FUSD

FLORENCE — Voters in the Florence Unified School District will be asked to approve $75 million in bond funding for upgrades and repairs to schools in Florence and San Tan Valley in the Nov. 3 general election.

The school board approved a resolution calling for a special bond election last week. State taxpayers already provide capital funding for buildings and other durable purchases, but many Arizona school districts find it’s not enough.

“There’s a lawsuit going on right now because of the massive capital underfunding that’s going on, in addition to the SFB (state School Facilities Board) not providing enough money for building construction and renovation of existing facilities,” FUSD Assistant Superintendent Adam Leckie said. “All the districts are underfunded unless they have bonds and overrides in place to shore up existing capital funds they get from the state.”

A newspaper column earlier this year, written by the Arizona Center for Law in the Public Interest and attorneys arguing the capital funding lawsuit, said school districts all over the state are challenged by aging buildings and inadequate funds to repair or replace them. The authors said the Arizona Constitution requires the state to maintain a “general and uniform” system of public schools.

The column continued that: the state provides only half of what it costs to build a new school; the state’s facilities, security and technology standards haven’t been meaningfully updated since 1998; and funding for repairs is inadequate and unavailable until after a responsible district would have already fixed the problem.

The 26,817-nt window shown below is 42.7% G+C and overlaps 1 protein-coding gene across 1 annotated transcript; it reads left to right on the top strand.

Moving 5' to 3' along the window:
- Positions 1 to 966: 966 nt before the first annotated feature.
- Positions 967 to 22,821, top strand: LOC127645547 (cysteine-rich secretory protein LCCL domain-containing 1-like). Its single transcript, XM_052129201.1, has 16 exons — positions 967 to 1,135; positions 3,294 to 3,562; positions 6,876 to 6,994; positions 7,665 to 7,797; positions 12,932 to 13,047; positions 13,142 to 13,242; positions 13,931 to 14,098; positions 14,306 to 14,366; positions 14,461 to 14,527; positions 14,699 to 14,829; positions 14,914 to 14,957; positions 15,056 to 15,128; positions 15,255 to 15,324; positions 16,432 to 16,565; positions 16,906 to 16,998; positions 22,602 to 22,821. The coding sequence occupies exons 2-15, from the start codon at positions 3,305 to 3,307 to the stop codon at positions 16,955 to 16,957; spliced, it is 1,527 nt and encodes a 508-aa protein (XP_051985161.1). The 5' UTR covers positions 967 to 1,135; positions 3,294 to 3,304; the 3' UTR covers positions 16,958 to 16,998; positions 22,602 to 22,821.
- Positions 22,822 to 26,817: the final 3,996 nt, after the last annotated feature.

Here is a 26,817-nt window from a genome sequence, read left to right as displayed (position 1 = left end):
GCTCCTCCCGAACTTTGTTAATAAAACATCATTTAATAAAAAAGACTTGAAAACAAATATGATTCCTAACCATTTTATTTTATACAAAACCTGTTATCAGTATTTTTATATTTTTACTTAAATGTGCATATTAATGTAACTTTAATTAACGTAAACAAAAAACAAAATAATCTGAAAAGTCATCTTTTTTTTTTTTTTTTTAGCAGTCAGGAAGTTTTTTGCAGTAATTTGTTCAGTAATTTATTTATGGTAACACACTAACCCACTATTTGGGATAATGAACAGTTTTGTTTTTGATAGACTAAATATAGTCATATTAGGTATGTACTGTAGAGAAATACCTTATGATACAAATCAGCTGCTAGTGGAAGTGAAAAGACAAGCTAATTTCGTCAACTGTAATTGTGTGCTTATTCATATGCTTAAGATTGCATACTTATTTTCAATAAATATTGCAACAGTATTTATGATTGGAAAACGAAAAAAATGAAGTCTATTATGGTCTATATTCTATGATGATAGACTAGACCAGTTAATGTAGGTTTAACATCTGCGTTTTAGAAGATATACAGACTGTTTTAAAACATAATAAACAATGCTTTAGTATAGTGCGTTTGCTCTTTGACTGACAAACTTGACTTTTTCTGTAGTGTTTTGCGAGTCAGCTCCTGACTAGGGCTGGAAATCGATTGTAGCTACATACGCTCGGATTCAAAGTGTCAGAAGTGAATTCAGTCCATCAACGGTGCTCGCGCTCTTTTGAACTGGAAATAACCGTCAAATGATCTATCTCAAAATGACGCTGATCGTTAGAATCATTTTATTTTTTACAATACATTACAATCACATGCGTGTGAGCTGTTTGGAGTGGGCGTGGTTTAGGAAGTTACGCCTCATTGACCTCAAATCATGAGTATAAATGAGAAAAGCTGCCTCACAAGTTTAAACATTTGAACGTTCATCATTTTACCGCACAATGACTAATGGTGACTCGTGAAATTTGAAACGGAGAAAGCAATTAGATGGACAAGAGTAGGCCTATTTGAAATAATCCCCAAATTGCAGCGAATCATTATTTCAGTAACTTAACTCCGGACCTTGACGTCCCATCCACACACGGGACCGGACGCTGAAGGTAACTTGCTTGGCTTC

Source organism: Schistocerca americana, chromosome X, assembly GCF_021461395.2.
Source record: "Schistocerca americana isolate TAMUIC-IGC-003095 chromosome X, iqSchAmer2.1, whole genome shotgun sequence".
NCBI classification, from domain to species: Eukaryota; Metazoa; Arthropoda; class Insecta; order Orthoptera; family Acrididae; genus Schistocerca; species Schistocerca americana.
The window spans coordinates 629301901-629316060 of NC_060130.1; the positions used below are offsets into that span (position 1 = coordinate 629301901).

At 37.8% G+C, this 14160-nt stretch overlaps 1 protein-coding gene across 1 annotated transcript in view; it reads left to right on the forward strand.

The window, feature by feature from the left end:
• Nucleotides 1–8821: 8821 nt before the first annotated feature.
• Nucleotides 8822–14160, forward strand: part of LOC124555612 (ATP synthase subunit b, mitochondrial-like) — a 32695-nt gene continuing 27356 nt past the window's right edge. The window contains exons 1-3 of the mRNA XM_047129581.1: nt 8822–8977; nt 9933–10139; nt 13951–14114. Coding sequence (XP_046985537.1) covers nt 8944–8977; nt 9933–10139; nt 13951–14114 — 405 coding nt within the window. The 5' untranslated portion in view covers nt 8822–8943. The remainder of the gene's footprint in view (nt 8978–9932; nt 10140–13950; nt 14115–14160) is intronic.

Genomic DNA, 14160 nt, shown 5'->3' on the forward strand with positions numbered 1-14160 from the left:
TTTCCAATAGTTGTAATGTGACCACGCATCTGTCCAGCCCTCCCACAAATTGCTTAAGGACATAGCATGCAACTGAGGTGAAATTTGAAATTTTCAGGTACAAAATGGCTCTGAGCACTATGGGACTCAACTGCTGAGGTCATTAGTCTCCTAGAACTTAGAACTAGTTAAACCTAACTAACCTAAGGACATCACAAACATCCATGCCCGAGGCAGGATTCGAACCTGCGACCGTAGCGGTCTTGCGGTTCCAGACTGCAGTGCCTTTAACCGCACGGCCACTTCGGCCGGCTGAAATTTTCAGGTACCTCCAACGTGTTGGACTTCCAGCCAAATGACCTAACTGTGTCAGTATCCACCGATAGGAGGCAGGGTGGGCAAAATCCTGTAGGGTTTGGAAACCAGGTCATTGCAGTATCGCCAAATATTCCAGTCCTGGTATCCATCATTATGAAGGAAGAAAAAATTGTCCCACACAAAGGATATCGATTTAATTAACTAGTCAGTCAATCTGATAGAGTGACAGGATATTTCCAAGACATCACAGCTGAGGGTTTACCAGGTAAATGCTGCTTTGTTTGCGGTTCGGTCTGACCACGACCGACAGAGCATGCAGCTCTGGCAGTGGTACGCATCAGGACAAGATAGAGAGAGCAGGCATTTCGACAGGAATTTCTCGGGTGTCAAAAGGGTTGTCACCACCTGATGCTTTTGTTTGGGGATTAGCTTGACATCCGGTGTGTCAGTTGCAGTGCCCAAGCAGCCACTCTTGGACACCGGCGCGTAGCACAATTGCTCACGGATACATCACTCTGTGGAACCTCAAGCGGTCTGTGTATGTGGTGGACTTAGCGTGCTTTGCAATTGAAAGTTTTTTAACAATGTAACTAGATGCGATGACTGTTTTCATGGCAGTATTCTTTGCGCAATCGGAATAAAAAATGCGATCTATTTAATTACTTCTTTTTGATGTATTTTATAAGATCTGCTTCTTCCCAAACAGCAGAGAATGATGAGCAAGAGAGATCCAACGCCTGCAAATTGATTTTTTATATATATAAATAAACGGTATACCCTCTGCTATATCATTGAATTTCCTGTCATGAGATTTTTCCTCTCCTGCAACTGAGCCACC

In Florence, FUSD staff are hoping to receive about $5 million in state capital funding but have already identified $17 million in air conditioners and other building repairs and upgrades needed in the next five years, Denice Erickson, FUSD chief financial officer, said. Leckie said the district had a “life cycle audit” done to identify its long-term capital needs.

The district hopes to replace a few buses each year to keep the fleet in good condition, Erickson said. She and Leckie said the district must also keep its educational technology up to date. According to the sample ballot accompanying the board’s resolution, bond funding may also be used for construction-related costs, to buy or lease school lots, to improve school grounds and adjacent ways, and buy furniture, equipment and technology.

This bond issue would cost the owner of a $250,000 home in FUSD about $202 per year. The bonds would be paid off over a 24-year period so that future taxpayers would share in the cost, Erickson said.

Aug. 5 is the last day to submit arguments for or against the bonds to the Pinal County school superintendent, to be included in the voter information pamphlet.

FUSD voters last approved a $25 million bond issue in 2017, and that money paid for new school buses, student computers and other technology upgrades, security cameras and other security equipment on campuses, track repairs and upgrades at the high schools, updated playgrounds at K-8 schools, an enlargement of the Fernando Ortega multipurpose room at Florence K-8 and other repairs and improvements.

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Mark Cowling is the county reporter for PinalCentral and covers the town of Florence, San Tan Valley and the surrounding area. He can be reached at mcowling@pinalcentral.com.

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